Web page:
My recent post on autism has apparently sparked some interest (hello Trinity students!), which I’m not altogether surprised at: autism is a hot topic these days, and for good reason. It’s especially a matter of concern for teachers, who are now faced with a greater likelihood of having a student on the spectrum mainstreamed into one of their classes.

Well, besides all of the nice comments that the last article sparked (despite the fact that it was mostly about my own personal dealings with autism as the parent of an autistic child and not really about education in general), I happened to get a message through facebook from a former classmate of mine who student taught and graduated at the same time as I did back in the spring. This message, however, was not about teaching and ASD but instead about teaching with ASD.

In the message, my classmate mentioned that she had struggled with teaching somewhat during the course of the education program we were in and decided (very wisely) to seek out counseling if student teaching did not proceed well because she seemed to have the content and pedagogical competence as well as the motivation to succeed. When student teaching did not proceed well, she followed through, and within a few sessions, the counselor had suggested Asperger’s syndrome. I think, in a way, her experience is somewhat similar to my own except that her concern was more significant given that it was a detriment to her chosen profession of teaching: she wanted to find an answer for why things weren’t working, and according to her, hearing this even without an official diagnosis was a relief.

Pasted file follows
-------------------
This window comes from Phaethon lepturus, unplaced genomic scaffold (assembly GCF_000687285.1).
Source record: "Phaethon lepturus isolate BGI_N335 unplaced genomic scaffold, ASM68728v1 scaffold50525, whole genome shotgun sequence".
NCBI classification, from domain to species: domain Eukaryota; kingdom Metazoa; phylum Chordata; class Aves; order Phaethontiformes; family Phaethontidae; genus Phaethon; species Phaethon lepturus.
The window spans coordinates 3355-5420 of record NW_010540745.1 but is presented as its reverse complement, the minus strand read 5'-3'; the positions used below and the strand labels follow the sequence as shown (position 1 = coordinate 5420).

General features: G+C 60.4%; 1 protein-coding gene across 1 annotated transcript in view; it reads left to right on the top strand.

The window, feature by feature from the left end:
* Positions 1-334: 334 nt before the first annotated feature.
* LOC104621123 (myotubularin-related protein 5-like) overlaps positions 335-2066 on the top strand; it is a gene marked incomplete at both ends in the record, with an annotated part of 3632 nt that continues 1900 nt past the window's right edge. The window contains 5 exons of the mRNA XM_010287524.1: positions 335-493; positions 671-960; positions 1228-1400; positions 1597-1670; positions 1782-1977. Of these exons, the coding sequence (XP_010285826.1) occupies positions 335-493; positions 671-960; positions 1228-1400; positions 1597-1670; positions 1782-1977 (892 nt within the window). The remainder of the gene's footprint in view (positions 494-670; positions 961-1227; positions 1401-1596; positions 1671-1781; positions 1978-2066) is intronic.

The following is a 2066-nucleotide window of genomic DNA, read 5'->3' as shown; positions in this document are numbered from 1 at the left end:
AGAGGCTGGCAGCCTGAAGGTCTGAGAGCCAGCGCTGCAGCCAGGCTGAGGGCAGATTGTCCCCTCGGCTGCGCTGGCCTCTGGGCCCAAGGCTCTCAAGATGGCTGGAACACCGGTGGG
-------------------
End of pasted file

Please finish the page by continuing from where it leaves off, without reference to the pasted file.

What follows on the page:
But when I discussed this issue with her, my thought was not about my own desires for an answer being vindicated. She recalled hearing one of our professors talk about a former candidate who was unable to pursue teaching because of Asperger’s, which made me think, How many potential teachers are out there that are unable to follow through on their desire to become educators simply because of the obstacles of having some form of ASD?

And then immediately after: And are there any teachers out there who do manage to teach with ASD? If so, what obstacles do/did they face, and how do/did they overcome them?

It’s a fascinating question to me, and I’m afraid that I can’t find anything on it after the brief amount of research that I’ve done. Still, I have a hard time believing that teachers like this don’t exist out there, and I think that maybe their experiences could benefit individuals like my former classmate who have the passion and desire to teach but don’t know how to adapt their own unique neurological wiring to the needs of their own students in the classroom.

If you are an active (or former) teacher living with some form of ASD or if you know an active or former teacher who is open about their ASD and would like to share their experiences, please contact me at docereestdiscere AT gmail DOTcom. I would love to hear about how teachers deal with this so that it can be used to help others who might be able to join us in this noble profession with the knowledge of strategies and techniques that will be effective and useful. And if you know of any research on this subject, contact me as well!